Aug 43), Sec. 1-D.

[16] Eisenhower to Churchill, FWD-18428, 1 Apr 45, Eisenhower personal 


[17] Churchill to Roosevelt, 933, 5 Apr 45; Marshall to Eisenhower, W-

64244, 6 Apr 45, Eisenhower personal file. Churchill's message ended 

with the Latin quotation: "Amanium irae amoris integratio es" which the 

War Department translated as "Lovers' quarrels are a part of love" and 

sent to General Eisenhower.

Page 486

full the changing situation." As for Berlin, they felt that such "psychological and political advantages as would result from the possible capture of Berlin ahead of the Russians should not override the imperative military consideration, which in our opinion is the destruction and dismemberment of the German armed forces." [18]

On 7 April, General Eisenhower presented his views to the Combined Chiefs of Staff. He said he was reluctant to make Berlin a mar objective since it had lost much of its military importance; it was in ruins and many of the government workers had left the city. His chief interest at the moment was in dividing the enemy forces by a thrust to the Elbe near Leipzig and by establishing the Allied left flank on the Baltic near Luebeck. His only political reaction was shown in his statement that the push to the Baltic coast would prevent the Red Army from occupying any part of the Danish peninsula. If, after accomplishing these aims, his forces could take Berlin, well and good. He made it quite clear that while he was working on a basis of military objectives, he was willing to consider political factors in his decisions. He then added:

But I regard it as militarily unsound at this stage of the proceedings to make Berlin a major objective, particularly in view of the fact that it is only 35 miles from the Russian lines. I am the first to admit that a war is waged in pursuance of political aims, and if the Combined Chiefs of Staff should decide that the Allied effort to take Berlin outweighs purely military considerations in this theater, I would cheerfully readjust my plans and my thinking so as to carry out such an operation. [19]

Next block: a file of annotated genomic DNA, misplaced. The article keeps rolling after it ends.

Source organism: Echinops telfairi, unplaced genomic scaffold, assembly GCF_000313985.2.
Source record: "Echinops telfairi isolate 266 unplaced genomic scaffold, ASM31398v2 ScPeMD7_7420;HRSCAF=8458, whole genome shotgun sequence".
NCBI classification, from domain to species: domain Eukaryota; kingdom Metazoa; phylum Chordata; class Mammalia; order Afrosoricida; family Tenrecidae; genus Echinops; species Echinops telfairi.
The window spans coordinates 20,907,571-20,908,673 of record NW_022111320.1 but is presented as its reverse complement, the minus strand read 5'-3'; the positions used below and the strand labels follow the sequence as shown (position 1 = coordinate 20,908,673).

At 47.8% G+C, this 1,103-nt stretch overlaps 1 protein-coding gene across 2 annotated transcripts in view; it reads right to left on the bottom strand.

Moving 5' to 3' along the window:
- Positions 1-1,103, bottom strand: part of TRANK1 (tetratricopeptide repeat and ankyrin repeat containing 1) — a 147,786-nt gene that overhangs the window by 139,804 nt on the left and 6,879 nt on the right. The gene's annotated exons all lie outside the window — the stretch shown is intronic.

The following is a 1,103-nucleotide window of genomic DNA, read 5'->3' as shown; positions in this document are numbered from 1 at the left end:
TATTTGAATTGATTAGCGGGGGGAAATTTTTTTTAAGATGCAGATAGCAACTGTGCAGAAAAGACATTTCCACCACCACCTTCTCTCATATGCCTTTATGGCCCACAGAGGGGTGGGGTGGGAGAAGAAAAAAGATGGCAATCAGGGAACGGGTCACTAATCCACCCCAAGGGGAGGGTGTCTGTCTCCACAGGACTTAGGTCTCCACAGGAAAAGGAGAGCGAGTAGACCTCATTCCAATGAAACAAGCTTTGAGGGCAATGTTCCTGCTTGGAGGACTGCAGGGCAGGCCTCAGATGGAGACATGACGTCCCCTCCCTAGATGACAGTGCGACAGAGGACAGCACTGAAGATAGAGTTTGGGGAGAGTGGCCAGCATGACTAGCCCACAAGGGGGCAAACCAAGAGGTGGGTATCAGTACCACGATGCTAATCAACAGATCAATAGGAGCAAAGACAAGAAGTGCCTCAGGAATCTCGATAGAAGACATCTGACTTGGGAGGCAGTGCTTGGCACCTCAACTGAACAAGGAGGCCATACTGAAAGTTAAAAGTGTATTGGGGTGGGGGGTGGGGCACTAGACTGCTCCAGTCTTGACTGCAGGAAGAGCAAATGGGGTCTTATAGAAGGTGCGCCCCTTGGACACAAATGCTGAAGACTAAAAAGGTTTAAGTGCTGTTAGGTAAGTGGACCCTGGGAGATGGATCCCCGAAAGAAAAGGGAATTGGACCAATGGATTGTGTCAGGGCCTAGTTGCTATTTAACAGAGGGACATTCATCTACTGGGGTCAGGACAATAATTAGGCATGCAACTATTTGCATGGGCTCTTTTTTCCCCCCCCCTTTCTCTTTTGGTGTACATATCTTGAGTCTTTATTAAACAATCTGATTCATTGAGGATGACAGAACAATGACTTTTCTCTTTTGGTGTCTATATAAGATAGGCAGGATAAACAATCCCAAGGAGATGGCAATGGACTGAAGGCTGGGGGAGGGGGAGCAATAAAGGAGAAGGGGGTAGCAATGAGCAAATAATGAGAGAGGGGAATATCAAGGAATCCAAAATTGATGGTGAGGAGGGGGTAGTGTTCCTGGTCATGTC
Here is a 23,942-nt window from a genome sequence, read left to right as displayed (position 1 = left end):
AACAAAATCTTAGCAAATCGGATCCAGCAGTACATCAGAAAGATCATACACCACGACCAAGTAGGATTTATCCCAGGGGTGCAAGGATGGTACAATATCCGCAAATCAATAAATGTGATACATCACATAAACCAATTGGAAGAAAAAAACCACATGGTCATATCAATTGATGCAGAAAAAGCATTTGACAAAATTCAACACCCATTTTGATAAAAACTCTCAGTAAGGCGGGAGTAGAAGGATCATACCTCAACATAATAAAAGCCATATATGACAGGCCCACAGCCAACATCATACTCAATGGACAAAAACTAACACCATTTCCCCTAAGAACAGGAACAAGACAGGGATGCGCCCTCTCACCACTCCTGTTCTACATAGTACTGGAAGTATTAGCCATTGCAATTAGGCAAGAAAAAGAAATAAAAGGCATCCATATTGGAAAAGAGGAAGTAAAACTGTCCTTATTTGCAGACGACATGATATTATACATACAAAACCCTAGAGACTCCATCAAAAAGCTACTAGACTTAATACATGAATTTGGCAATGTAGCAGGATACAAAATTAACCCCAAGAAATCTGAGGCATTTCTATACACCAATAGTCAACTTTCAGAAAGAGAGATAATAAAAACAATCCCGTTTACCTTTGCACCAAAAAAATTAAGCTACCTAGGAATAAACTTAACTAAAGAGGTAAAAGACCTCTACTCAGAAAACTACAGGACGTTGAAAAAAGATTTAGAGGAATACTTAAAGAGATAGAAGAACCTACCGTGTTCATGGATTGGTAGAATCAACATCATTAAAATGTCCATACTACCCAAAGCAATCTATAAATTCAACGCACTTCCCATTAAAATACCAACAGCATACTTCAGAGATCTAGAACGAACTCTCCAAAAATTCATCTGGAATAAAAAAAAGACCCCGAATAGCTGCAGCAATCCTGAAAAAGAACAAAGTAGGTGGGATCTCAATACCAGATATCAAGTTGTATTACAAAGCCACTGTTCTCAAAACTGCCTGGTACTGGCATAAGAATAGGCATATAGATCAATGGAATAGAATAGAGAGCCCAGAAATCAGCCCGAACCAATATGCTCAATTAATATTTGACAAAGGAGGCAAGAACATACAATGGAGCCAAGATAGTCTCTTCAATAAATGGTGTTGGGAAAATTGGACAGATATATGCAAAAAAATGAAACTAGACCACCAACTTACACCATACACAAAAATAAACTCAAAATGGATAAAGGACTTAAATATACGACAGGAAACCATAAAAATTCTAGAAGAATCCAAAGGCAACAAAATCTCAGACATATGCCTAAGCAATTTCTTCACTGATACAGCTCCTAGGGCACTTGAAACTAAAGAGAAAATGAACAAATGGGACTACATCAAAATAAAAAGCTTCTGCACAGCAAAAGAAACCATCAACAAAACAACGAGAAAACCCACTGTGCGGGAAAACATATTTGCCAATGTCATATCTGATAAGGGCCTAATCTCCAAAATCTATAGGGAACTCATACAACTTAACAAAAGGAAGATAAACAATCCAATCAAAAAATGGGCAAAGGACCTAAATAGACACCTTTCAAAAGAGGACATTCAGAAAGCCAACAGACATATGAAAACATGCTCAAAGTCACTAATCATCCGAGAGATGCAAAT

Admiral William D. Leahy, Chief of Staff to the Commander in Chief, has written that there is no evidence in his notes that the Combined Chiefs of Staff ever took up the question of Berlin. The decision was thus left to the Supreme Commander, who was free to make it on purely military bases. His attitude was made clear on 8 April when, in answer to Montgomery's request for ten U.S. divisions for a main thrust toward Luebeck and Berlin, he said:

As regards Berlin I am quite ready to admit that it has political and psychological significance, but of far greater importance will be the location of the remaining German forces in relation to Berlin. It is on them that I am going to concentrate my attention. Naturally, if I can get a chance to take Berlin cheaply, I shall take it. [20]